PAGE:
Guatemala is a poverty stricken country.
A number of international organizations have expressed concern with Guatemala’s economic status. The United Nations World Food Program (WFP) and the World Bank reported the following:
• Guatemala has the fourth highest rate of chronic malnutrition in the world and the highest in the Western Hemisphere.
• Approximately 75% of Guatemalans live below the poverty level, which is defined as an income that is not sufficient to purchase a basic basket of goods and basic services.
• Approximately 50% of Guatemalan children under the age of 5 now suffer from chronic under nutrition.
Homes are often only two rooms, with a cement sink outside for the mother to wash dishes and clothing in. There is often no electricity or plumbing. Imagine, 6 – 12 people living in a shack with no toilet. Children become sexually active and teen pregnancy is the norm, condemning them further into their life of poverty. Of course not everyone lives this way, there is a separation of classes. Homes in Antigua start around the million dollar mark, luxury vehicles are common and Guatemala City is thriving. Unfortunately the crime is so rampant there that my Guatemalan friends avoid going to the city at all costs. People who live there are afraid to involve the police when they need help, guns are common and last year the risk to citizens of being murdered were 1 in 1000. Beneath the touristy front, there is almost wild-west survival of the fittest energy.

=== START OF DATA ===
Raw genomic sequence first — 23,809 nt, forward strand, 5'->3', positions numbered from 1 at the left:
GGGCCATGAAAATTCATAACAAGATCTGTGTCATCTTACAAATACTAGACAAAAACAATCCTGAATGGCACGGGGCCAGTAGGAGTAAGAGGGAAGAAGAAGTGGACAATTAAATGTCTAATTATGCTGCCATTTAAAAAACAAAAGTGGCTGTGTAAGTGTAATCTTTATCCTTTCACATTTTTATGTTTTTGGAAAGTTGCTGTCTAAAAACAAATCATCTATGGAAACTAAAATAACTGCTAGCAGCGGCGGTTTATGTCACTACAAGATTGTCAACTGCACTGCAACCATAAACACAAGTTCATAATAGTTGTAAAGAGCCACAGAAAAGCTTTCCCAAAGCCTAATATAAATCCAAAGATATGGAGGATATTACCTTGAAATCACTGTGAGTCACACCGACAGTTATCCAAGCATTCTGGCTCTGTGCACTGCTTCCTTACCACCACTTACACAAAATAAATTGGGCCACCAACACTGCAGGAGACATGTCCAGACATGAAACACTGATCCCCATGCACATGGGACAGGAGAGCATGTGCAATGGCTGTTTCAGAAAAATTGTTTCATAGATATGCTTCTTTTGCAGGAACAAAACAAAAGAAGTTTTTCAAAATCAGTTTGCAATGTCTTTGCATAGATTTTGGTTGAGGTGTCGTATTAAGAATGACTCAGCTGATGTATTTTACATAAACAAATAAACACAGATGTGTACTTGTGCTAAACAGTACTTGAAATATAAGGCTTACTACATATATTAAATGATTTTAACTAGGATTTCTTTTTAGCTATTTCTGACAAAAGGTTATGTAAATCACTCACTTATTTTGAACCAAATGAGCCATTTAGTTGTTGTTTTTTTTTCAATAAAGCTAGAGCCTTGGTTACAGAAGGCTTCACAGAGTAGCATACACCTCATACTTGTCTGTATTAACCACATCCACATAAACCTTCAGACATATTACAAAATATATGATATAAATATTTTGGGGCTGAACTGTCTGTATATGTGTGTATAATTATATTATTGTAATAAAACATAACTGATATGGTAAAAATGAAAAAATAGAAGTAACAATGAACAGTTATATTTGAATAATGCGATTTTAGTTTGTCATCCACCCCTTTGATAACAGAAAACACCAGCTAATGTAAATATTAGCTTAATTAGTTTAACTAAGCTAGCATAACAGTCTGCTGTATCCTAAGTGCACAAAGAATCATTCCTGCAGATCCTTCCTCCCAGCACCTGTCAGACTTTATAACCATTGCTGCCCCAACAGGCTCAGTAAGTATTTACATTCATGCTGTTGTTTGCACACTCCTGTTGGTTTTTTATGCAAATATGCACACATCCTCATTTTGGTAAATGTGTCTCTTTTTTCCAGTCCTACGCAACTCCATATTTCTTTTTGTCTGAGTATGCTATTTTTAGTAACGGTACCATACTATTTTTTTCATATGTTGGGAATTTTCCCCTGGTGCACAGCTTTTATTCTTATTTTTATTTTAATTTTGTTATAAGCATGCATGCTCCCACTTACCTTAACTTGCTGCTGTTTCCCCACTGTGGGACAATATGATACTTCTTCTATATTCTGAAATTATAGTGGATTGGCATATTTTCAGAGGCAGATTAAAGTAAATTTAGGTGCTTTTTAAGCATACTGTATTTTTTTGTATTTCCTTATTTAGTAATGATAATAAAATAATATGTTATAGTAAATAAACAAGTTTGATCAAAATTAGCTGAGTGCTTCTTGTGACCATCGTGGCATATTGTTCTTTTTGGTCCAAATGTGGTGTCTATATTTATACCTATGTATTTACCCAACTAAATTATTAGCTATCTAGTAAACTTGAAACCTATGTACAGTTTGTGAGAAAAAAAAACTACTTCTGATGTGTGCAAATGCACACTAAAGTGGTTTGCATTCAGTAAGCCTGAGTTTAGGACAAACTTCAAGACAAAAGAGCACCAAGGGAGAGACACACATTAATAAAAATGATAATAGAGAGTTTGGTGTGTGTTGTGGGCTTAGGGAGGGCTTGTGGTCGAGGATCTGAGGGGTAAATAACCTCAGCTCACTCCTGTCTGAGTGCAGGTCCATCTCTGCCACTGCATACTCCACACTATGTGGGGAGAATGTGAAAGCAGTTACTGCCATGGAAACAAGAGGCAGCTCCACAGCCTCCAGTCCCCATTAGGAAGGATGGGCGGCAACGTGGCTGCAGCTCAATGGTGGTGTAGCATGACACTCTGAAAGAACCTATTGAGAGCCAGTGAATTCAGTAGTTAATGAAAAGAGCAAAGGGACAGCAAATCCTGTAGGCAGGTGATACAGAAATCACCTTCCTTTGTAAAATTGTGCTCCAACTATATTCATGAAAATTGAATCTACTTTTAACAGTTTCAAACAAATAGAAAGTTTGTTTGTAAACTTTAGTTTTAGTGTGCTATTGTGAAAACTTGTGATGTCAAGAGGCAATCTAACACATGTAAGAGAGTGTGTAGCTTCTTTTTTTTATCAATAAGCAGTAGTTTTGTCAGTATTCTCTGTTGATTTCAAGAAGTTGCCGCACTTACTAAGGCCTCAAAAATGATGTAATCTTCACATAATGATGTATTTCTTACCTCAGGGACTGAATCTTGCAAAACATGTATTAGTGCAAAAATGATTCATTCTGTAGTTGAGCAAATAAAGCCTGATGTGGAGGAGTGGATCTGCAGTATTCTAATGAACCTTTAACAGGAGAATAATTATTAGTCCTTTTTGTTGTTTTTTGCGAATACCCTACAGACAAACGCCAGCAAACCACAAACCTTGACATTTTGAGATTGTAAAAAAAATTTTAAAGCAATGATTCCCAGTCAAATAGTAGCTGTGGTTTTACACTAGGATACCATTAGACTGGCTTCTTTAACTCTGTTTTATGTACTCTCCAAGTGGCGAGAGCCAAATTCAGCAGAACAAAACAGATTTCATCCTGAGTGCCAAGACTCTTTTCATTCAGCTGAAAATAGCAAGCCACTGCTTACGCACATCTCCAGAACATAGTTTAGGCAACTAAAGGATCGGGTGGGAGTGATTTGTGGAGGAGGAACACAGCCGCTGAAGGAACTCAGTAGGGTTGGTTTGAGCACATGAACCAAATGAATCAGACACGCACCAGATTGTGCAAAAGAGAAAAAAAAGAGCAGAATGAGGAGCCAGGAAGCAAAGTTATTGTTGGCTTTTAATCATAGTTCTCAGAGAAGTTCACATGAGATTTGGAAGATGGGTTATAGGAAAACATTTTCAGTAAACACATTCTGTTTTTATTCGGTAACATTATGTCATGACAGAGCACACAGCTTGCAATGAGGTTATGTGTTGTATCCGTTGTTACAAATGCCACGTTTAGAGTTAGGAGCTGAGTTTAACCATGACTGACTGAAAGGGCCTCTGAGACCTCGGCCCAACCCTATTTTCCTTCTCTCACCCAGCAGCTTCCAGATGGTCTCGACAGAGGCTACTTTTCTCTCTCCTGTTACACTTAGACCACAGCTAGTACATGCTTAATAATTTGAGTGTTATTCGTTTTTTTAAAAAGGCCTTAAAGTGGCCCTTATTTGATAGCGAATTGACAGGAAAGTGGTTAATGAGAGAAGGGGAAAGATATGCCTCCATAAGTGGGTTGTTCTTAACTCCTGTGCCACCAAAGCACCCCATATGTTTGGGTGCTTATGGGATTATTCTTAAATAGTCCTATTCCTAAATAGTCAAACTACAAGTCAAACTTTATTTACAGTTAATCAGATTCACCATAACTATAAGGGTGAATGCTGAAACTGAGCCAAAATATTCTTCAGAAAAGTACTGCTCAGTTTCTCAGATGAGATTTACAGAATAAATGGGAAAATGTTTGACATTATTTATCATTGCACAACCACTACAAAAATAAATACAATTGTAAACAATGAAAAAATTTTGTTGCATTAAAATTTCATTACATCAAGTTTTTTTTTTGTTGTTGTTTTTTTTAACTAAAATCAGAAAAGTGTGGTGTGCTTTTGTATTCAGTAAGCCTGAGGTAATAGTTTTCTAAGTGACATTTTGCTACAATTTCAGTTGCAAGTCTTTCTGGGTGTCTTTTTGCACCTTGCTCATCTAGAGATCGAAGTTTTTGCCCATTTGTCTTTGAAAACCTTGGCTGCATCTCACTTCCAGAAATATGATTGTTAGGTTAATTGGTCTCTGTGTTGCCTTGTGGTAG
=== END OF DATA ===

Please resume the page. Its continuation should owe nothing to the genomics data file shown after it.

And yet, Guatemala also has a thriving ex-patriot community (foreigners who live there). People like me that see past the risks and have fallen in love with the friendlier side of the culture. Some of these people are putting their own lives and careers on hold, many living in Guatemala in order to try to help change things. Most of the charity work is focused on the younger generation, from malnourished new born babies to young adults.
The charities truly are making an impact on the lives of these people.